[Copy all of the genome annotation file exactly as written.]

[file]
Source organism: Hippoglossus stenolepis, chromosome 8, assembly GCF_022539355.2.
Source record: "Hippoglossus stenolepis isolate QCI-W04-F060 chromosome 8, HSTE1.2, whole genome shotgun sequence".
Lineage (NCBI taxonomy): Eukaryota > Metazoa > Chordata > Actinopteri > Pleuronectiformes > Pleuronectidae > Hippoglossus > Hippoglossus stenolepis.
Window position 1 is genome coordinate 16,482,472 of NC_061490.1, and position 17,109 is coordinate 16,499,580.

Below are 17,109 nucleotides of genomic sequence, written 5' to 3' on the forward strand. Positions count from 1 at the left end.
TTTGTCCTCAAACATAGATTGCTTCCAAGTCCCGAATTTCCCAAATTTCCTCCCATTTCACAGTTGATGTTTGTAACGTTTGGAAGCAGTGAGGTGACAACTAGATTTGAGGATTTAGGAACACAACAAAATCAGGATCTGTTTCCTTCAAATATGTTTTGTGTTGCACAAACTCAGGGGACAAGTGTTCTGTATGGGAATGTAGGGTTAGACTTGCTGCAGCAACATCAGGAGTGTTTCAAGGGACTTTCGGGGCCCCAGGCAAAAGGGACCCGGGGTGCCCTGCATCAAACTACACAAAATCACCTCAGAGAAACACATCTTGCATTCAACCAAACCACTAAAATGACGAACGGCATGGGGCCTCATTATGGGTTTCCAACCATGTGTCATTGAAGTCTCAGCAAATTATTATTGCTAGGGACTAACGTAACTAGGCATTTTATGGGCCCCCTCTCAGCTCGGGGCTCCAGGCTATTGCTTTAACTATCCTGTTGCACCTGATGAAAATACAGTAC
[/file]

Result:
Source organism: Hippoglossus stenolepis, chromosome 8, assembly GCF_022539355.2.
Source record: "Hippoglossus stenolepis isolate QCI-W04-F060 chromosome 8, HSTE1.2, whole genome shotgun sequence".
Lineage (NCBI taxonomy): Eukaryota > Metazoa > Chordata > Actinopteri > Pleuronectiformes > Pleuronectidae > Hippoglossus > Hippoglossus stenolepis.
Window position 1 is genome coordinate 16,482,472 of NC_061490.1, and position 17,109 is coordinate 16,499,580.

Below are 17,109 nucleotides of genomic sequence, written 5' to 3' on the forward strand. Positions count from 1 at the left end.
TTTGTCCTCAAACATAGATTGCTTCCAAGTCCCGAATTTCCCAAATTTCCTCCCATTTCACAGTTGATGTTTGTAACGTTTGGAAGCAGTGAGGTGACAACTAGATTTGAGGATTTAGGAACACAACAAAATCAGGATCTGTTTCCTTCAAATATGTTTTGTGTTGCACAAACTCAGGGGACAAGTGTTCTGTATGGGAATGTAGGGTTAGACTTGCTGCAGCAACATCAGGAGTGTTTCAAGGGACTTTCGGGGCCCCAGGCAAAAGGGACCCGGGGTGCCCTGCATCAAACTACACAAAATCACCTCAGAGAAACACATCTTGCATTCAACCAAACCACTAAAATGACGAACGGCATGGGGCCTCATTATGGGTTTCCAACCATGTGTCATTGAAGTCTCAGCAAATTATTATTGCTAGGGACTAACGTAACTAGGCATTTTATGGGCCCCCTCTCAGCTCGGGGCTCCAGGCTATTGCTTTAACTATCCTGTTGCACCTGATGAAAATACAGTAC